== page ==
It would be a mistake to count moderate Republican Jon Huntsman out for the 2012 GOP presidential nomination, and even more of a mistake if Republicans don’t give him serious consideration.
To start with the candidate himself, you can’t ignore the X-Factor. Huntsman has it. It's more of a calm charisma than the chummy feel you get with Huckabee, head and shoulders above McCain’s gruffness and much more genuine-feeling than Romney. Add his executive experience as the governor of a deep red state and successful business background, and he’ll be looking pretty good to fiscally-focused Republicans that don’t care as much about social issues.
Huntsman’s family is widely considered to be super-connected within the conservative establishment. If this enables him to out-fundraise his opponents early, and snag some early endorsements, it could be a big boost. If he’s seen as the top moderate in the race, and as the best chance to peel away enough independents to take Obama down in the general, you can expect some mainstream conservatives to move his direction on electability.
The trick will be getting those voters to the primaries and caucuses in enough numbers to at least keep him in the game, and use the open primary states, where independents can vote for him without changing registration, to put him over the top. With no contest going on for the left or moderate independents, those states will be much more likely to make their voices heard for him.
He has some serious problems though. He is going to have to find a way to explain to his party why he took the job with Obama, but this could be made into an advantage if he’s smart, especially for those tired of Washington rancor. His views on civil unions, being Mormon, his statements in support of the stimulus and environmental legislation— these are all problems in a Republican primary, but he’s more conservative on fiscal issues, education, gun rights and is pro-life.
He’s not going to get the ideologically pure base anyway, so the points that peg him as a staunch moderate might not be as much of a hindrance as people think, if (and this is a big if) there are at least two major candidates splitting the base.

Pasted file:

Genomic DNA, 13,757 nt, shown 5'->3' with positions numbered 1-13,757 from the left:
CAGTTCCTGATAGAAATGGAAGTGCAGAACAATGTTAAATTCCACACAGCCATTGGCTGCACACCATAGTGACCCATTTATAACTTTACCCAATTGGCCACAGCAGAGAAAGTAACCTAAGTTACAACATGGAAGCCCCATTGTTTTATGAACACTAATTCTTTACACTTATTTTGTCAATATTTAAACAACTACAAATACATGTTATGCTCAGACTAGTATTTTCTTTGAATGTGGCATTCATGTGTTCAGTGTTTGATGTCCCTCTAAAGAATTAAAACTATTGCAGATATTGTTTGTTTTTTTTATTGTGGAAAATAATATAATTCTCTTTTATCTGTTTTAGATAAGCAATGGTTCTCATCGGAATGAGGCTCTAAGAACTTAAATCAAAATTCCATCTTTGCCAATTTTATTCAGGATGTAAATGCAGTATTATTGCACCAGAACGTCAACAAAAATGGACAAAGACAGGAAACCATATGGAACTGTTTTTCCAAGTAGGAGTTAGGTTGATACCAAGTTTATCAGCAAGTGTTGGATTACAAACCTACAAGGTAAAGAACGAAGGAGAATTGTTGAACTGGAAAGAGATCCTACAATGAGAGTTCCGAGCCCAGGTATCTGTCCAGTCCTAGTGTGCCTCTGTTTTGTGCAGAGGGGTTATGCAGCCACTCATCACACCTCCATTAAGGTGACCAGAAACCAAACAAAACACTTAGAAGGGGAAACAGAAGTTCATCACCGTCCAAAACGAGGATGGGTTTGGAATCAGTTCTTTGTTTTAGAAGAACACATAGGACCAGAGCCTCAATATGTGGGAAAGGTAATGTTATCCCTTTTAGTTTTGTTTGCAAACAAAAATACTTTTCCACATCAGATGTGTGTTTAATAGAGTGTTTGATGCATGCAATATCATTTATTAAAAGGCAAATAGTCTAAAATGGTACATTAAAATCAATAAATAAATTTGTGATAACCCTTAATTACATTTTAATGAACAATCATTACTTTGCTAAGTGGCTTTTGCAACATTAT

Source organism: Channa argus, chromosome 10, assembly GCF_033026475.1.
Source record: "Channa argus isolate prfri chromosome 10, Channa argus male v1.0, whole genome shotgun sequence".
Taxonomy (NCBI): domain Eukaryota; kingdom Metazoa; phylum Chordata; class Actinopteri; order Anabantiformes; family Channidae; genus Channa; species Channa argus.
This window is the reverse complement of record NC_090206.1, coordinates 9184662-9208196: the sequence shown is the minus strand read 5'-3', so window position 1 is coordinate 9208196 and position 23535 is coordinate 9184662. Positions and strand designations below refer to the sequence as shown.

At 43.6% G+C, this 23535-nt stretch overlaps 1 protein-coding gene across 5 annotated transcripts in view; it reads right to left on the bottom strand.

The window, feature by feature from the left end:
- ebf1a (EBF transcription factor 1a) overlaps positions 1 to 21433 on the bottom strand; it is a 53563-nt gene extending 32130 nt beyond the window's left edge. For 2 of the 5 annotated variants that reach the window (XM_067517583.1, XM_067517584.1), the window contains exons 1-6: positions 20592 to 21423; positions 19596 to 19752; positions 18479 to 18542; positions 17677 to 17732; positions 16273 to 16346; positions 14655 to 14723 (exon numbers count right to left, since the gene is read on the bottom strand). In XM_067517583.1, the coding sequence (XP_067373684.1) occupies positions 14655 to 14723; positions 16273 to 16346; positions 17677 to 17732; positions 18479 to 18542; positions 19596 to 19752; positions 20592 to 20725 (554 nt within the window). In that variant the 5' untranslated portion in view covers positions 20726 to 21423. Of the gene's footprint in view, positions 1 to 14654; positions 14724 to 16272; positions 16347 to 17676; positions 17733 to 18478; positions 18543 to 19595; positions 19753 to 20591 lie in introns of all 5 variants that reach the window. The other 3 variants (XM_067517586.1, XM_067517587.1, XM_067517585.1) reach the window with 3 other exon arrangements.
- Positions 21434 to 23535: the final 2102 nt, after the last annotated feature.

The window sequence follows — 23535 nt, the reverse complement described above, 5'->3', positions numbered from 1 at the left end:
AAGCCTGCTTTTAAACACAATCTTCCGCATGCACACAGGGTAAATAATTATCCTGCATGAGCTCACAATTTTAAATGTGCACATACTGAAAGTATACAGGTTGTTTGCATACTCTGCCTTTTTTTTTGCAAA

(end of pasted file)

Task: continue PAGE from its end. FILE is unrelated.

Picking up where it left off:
His main worry should be if the more conservative segment of the GOP base coalesces around someone. McCain was able to weather attacks from the right wing of his party, but will Rush and company be more strategic this time around and coalesce behind someone? Or perhaps will the effect of No Labels and the general pushback against partisan extremism grow and be able to help mitigate these far-right forces?
Regardless, some in the party are sure to see the writing on the wall, that someone who can peel independents off of Obama will have the best shot. They want a win badly, and for the mainstream conservative who is no ideological purist, along with more practical minded establishment types, this is a compelling argument.
John Avlon aptly said in a recent CNN segment that he thinks Huntsman is the “first candidate that the White House is genuinely concerned about." They should be. Unlike Obama’s recent rhetorical moderate epiphany, Huntsman has been walking the walk for years. He’s no true centrist by any means, but he’s the only Republican candidate who is clearly going to run that I, along with most of swing voters, am likely to seriously considering voting for. The GOP would do well not to ignore this.
Solomon Kleinsmith is a nonprofit worker, serial social entrepreneur and strident centrist independent blogger from Omaha, Nebraska. His website, Rise of the Center, is the fastest growing blog targeting centrist independents and moderates. He is currently collaborating with other centrist independent and moderate bloggers on a news aggregation and social networking site, and is always looking for ways to help the independent groundswell as more and more people become disaffected with the two major parties.